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It’s with great happiness I’m announcing I’ve accepted an offer of representation from Jessica Watterson of the Sandra Dijkstra Literary Agency for my contemporary romance, Shelter. Jessica represents my fabulous writer friend, Amanda Heger, and I’ve heard nothing but great things about her for a while now. I probably should admit I’ve also Twitter stalked her, and admire both the stories she chooses to represent, as well as the agency as a whole. So, a week after the offer, I’m still doing a happy dance.
As with every writer I know, my journey to publication’s been neither swift nor easy. I’ve been writing awhile. At first, I wrote simply because I had stories I needed to get on the page and made no real attempt at publication. About five years ago I got serious (quite possibly because it’d be a justifiable reason to keep writing) and did what I’d been dreading. Since I’d accumulated a handful of manuscripts over the years, I picked the one I felt was the strongest and started getting rejected, uh, querying that is.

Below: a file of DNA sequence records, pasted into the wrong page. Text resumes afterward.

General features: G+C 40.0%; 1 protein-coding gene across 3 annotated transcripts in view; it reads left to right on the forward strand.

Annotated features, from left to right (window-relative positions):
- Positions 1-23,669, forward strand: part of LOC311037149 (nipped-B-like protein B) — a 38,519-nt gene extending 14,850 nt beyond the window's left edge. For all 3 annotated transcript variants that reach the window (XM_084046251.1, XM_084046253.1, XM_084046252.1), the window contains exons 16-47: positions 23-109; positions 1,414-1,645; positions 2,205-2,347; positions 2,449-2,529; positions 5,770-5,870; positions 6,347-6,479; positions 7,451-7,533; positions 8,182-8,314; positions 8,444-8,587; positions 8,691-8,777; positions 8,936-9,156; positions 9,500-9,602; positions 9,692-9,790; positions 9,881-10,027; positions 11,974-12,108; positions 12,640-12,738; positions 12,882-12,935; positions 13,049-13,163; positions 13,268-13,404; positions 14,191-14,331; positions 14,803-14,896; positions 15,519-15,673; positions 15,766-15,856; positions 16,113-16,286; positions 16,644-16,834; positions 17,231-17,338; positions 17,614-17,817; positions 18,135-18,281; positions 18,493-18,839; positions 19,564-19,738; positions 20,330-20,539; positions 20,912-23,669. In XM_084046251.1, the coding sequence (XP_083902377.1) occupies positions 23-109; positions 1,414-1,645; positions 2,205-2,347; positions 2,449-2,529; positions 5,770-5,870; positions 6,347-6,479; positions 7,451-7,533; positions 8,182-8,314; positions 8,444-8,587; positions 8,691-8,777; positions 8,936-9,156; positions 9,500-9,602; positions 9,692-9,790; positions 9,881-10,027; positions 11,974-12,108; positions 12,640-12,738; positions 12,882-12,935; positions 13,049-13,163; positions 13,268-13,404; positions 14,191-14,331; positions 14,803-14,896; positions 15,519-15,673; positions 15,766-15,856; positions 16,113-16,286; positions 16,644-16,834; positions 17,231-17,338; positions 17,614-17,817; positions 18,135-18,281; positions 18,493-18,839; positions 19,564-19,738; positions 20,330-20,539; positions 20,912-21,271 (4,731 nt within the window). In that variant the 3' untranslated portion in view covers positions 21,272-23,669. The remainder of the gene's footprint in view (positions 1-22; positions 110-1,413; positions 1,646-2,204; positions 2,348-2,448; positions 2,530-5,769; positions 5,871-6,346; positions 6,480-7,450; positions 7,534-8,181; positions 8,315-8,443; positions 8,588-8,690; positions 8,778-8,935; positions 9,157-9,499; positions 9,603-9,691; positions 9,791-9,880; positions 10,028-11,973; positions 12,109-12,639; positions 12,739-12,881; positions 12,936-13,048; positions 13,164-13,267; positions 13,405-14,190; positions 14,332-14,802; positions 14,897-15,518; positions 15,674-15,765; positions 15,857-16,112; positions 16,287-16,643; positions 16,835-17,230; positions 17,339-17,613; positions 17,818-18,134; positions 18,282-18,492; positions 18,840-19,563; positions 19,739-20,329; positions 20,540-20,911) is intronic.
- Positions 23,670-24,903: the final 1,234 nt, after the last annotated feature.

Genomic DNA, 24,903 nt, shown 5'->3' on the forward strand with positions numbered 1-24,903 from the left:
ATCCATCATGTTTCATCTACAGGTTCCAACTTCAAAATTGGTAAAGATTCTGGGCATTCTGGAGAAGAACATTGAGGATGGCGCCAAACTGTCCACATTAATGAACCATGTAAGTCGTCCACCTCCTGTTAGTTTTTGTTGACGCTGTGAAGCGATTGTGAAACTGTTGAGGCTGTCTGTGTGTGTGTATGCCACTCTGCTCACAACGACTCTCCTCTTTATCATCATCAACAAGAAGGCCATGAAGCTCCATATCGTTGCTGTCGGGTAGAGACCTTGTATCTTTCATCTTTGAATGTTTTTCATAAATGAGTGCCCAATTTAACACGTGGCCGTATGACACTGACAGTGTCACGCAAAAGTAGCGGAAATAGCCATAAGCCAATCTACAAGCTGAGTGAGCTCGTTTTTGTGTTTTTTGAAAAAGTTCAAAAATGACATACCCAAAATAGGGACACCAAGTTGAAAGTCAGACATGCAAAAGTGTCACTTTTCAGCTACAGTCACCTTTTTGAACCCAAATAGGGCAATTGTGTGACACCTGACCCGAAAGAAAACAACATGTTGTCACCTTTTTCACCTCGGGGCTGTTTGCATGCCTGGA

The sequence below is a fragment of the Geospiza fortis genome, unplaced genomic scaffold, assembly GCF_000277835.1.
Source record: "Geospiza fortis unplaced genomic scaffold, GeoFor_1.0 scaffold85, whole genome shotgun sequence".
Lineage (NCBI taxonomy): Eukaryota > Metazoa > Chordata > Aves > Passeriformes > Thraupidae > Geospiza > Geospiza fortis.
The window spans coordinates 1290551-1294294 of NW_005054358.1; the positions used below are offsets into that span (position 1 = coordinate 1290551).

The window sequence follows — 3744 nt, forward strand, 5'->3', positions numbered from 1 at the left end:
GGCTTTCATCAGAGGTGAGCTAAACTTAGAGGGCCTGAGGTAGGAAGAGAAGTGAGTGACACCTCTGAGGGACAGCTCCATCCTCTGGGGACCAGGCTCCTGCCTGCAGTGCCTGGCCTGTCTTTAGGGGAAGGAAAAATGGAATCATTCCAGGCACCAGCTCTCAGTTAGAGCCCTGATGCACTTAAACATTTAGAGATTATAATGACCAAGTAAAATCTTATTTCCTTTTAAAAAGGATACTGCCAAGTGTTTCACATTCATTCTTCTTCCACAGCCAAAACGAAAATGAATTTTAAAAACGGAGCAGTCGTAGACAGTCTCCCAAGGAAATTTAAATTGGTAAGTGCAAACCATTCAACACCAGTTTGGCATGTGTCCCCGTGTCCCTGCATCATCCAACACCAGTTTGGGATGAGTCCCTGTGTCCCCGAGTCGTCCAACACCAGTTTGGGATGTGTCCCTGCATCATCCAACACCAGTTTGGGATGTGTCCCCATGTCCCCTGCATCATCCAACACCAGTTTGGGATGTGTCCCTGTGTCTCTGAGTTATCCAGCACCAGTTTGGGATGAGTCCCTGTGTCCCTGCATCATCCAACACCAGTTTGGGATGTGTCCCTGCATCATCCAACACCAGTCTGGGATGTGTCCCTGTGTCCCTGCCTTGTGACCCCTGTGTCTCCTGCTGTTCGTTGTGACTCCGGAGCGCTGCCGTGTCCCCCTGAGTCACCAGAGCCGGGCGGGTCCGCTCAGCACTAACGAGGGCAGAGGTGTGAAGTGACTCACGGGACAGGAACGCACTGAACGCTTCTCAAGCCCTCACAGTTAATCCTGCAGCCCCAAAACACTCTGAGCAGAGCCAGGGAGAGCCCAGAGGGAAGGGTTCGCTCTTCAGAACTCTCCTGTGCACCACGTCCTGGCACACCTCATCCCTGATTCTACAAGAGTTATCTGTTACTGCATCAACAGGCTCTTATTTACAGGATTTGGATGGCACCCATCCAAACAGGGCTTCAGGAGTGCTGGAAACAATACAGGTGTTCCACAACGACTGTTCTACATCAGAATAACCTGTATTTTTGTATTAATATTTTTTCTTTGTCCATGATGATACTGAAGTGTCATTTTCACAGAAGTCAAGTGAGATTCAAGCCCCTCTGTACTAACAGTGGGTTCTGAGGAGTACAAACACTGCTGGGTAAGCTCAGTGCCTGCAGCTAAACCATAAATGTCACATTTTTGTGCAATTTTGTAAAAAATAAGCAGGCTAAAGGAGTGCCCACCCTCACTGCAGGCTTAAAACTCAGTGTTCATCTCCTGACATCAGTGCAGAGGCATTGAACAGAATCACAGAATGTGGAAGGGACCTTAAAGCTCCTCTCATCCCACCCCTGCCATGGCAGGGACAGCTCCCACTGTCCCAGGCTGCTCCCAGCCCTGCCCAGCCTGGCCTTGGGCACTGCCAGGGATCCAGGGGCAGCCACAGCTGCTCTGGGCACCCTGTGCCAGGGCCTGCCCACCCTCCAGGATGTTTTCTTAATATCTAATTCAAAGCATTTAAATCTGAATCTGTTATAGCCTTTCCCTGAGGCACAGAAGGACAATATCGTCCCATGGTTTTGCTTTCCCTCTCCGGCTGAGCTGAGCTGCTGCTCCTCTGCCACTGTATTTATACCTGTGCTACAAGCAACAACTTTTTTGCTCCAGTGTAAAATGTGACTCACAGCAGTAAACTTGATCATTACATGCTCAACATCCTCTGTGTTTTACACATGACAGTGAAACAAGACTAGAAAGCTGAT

Occasionally I’d get a request for a partial, get super excited, only to later receive a more personal rejection. Most of the writers reading this know that pain very well. But, it’s part of the industry, and as Jeff Gordon said about racing, he learned more from the races he lost than the races he won.
A little over two years ago, I entered an online pitch contest for a YA urban fantasy I’d written and got lucky. Not only did I get a request for a full, I got an offer of representation that I accepted. After six months of revision, my manuscript went on limited submission. Although no offers came through, the feedback from editors was extremely helpful and offered insight on how to make it stronger. It was right about then the market for urban fantasy tanked. And, so far, has stayed there.
This has been said in many ways but it’s important to remember. I love seeing this somewhat crooked sign at my son’s karate dojo every week.
Fast forward another year and I took the scariest leap of my journey so far. I struck out on my own again, knowing that what I really wanted was an agent to represent my adult work where I’ve done and want to do the bulk of my writing. What I did right—rather than rushing into querying again—was take my time and use everything I’d learned from my first agent (who I will always be thankful for), from being on submission, from critique partners, and from the industry to make the manuscript I’d chosen, Shelter, the best it could be. I originally wrote it five or six years ago and it needed major rewrites. But I loved the story and believed it could be salvaged.
As a result, Shelter went out stronger than anything I’d queried before. So, for those writers reading my journey in hopes of finding inspiration for staying a difficult course, I’ll summarize some of the things I think I did right in the hope it’s helpful: